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Thread: best axes?

  1. #1
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    Default best axes?

    Am trying to research the best axe(s). I am also trying to figure out if I will need a felling axe, a seperate axe to trim limbs, etc. Have a splitting maul to split firewood with, but want axe to cut down trees, build furniture, and maybe someday a cabin. Broadaxes, felling axes, adzes, etc. Best brands for holding edge and cutting. Thanks!!!!

  2. #2
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    Default Axes

    Hello and welcome to the forums. Here are my suggestion for your new collection. First, a good single bit axe in the 3 to 3 1/2 lbs range is good to have hung on a hickory handle for general chores. Next, a a westcoast pattern double bit felling axe if you are going to cut large diameter trees down or to wedge out undercuts. You may prefer a Michigan pattern double bit instead with a 2 or 2 1/2 lb head. Some people call these a cruiser axes and I like to use mine for de-limbing and keep it super sharp. To complete the package, you may like to have a smaller single bit axe for cabin, kindling, or furniture work in the 2 lbs range with a 20" handle.

    Like the rest of American manufacturing, the axe has gone away. Except for the china forged junk on the store shelves, with a couple exceptions. The good news is that used good American steel vintage axe heads are abundant on E-bay and garage sales. My favorite brands are Collins and Plumb. True Temper Kelly and Kelly Axe are also top of the line. Most axe heads will ship in a USPS flat rate box for $9.99. E-bay is my secret for finding good axes. One think you want to look out for is that some people ruin axe heads by heating them in the fire or with a torch to burn the handle out of the head. That method destroys the tempering and metalurgical properties of the steel. You can often tell if the axe head looks roasted or if you see the colors run caused by the heat. I have always held a interest in old axes and collect a few. I take pride in using a good American made tool with a great piece of hickory.

  3. #3
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    Default

    How hard is it to get a new handle?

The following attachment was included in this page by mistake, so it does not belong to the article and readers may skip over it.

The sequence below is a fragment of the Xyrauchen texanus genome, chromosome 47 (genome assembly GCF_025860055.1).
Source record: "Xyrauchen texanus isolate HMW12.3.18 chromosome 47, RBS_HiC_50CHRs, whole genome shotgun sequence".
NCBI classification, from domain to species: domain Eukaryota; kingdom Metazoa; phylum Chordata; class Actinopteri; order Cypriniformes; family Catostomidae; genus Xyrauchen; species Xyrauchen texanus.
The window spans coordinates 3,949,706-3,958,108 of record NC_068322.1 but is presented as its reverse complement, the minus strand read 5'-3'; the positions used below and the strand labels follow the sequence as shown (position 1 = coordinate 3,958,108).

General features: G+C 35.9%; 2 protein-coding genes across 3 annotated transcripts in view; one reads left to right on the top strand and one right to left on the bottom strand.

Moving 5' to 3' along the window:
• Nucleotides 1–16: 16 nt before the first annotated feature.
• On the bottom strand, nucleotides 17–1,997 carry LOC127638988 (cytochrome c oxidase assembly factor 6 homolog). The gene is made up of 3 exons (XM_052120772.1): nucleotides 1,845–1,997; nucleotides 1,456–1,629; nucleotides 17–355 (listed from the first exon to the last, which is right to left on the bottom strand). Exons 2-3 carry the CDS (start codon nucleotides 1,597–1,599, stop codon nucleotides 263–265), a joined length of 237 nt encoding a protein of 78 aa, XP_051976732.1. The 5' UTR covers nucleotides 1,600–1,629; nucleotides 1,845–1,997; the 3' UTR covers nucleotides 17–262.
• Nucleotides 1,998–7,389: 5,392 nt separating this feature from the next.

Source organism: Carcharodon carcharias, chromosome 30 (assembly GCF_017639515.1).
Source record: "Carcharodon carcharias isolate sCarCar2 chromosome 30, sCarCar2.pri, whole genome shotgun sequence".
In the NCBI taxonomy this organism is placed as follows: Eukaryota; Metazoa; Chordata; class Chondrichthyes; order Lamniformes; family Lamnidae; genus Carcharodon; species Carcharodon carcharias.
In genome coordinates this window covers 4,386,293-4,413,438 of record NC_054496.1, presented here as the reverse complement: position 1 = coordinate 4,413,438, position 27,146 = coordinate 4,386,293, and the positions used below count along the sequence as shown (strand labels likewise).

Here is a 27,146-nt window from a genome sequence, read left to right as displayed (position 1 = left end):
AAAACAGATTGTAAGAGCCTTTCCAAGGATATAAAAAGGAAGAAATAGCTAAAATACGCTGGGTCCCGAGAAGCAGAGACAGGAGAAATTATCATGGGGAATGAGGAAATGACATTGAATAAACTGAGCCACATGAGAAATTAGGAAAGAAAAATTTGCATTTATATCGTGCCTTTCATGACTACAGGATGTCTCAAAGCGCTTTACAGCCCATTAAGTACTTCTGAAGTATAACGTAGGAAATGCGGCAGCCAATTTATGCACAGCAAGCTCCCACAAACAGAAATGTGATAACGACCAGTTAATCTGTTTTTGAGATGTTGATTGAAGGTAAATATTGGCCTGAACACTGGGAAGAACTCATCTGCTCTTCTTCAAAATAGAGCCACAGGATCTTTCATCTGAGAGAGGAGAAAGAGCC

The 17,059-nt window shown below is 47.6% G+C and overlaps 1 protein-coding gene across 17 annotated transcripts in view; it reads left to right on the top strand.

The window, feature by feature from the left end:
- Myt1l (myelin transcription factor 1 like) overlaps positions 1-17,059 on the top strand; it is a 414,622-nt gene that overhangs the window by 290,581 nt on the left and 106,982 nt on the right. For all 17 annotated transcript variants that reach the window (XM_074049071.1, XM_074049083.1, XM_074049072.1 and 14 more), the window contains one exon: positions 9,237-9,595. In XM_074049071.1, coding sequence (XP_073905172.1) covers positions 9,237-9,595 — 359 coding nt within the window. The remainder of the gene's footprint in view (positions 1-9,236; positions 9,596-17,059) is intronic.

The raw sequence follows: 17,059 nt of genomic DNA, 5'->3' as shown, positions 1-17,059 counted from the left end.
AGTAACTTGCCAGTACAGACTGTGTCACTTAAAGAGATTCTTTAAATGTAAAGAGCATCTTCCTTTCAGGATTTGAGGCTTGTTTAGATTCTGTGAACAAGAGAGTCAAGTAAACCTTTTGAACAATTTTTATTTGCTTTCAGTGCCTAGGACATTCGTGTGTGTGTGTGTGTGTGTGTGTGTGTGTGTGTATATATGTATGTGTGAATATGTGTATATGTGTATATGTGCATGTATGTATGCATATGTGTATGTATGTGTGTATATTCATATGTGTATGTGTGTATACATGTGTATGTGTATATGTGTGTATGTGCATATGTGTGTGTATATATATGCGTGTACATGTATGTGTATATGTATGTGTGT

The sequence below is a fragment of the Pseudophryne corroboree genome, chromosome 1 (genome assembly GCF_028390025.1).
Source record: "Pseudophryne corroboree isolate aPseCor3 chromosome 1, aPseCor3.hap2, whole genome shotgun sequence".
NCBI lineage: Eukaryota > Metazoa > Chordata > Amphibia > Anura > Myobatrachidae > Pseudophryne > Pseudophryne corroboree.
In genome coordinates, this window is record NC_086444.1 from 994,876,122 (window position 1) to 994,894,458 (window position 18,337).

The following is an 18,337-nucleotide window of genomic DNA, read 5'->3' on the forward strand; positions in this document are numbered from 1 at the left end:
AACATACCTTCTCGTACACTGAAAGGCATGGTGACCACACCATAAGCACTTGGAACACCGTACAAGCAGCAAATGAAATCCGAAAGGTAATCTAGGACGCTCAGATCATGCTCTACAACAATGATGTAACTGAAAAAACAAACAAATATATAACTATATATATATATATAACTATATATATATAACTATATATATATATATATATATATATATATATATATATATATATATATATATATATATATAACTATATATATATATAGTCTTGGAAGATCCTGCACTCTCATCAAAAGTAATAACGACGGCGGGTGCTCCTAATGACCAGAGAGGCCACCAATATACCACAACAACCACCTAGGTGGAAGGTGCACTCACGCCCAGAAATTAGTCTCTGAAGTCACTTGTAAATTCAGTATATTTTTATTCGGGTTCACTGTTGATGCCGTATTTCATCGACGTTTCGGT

4. #4

    Default Quality axes

    Google up the name Gransfors Brux. A swedish company that hand forges quality axes. In their catelog you should find and fulfill all axe needs.

  5. #5

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    Quote Originally Posted by Ex1811 View Post
    Google up the name Gransfors Brux. A swedish company that hand forges quality axes. In their catelog you should find and fulfill all axe needs.
    I second that they are the best made just be ready for sticker shock.
    Chuck

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    Default handles

    Quote Originally Posted by andrew cochran View Post
    How hard is it to get a new handle?

    Andrew,

    Fortunately, most common axe head designs accept the same handle. So there are a couple options for a double bit and most single bit take the same handle, then a couple choices for the smaller axe heads. Most hardware stores carry them. You will have to do some minor fitting on the new handle to hange an axe head properly. Again, another one of those lost skills. Flame tempered hickory is the best way to go.

    There is a cool website at the Dept of Agriculture that has informative manual on axes. An Axe to Grind: A practical Manual. http://www.fhwa.dot.gov/environment/...2823/index.htm

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    Default thanks

    lots of good info. looking at ebay. anyone know anything about norlund axes? thanks for all the info so far

  8. #8

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    They are good I have one I use for log work. Do you live in Anchorage? If you do try the Pack Rat Mall on Old Seward and Dowling. They are a treasure trove of fun stuff.
    Chuck

  9. #9
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    Default

    If you are looking at axes then you need to look at "The Ax Book: The Lore and Science of the Woodcutter" (previously published as "Keeping Warm with an Ax") by D. Cook. It has all the info you could need and can tell you exactly what you need. Some of the chapters include, Ax or chainsaw, THe Right ax, limbing and bucking, handles, felling, effects of temp and weather, etc. It really is a good read.

  10. #10
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    Default

    Quote Originally Posted by Ex1811 View Post
    Google up the name Gransfors Brux. A swedish company that hand forges quality axes. In their catelog you should find and fulfill all axe needs.
    I'm pretty sure that Northern Knives in Anchorage has some of these.

  11. #11
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    Default Marble

    Quote Originally Posted by haff202 View Post
    Marbles Knives, made in the U.P. of Michigan, has made axes since 1898.
    Their "safety axe" is supposed to be one of the longest running production axes ever made.

  12. #12
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    Default

    snow and neally( www.snowandneally.com) still makes some very good axes they are forged in Bangor Maine, and have different models depending on if your splitting or chopping. Up until about 2 years ago they made a lot of different tools bark spuds, draw shaves,pulp hooks, pickaroons, rakes and shovels.
    I have thier 2.25 lb ax I use guiding and trapping, its always in my truck or on my sled, I use it a lot and like it for this type of work. I have many of thier other tools also, they all have been good taken a fair amount of abuse, hold and take a good edge.

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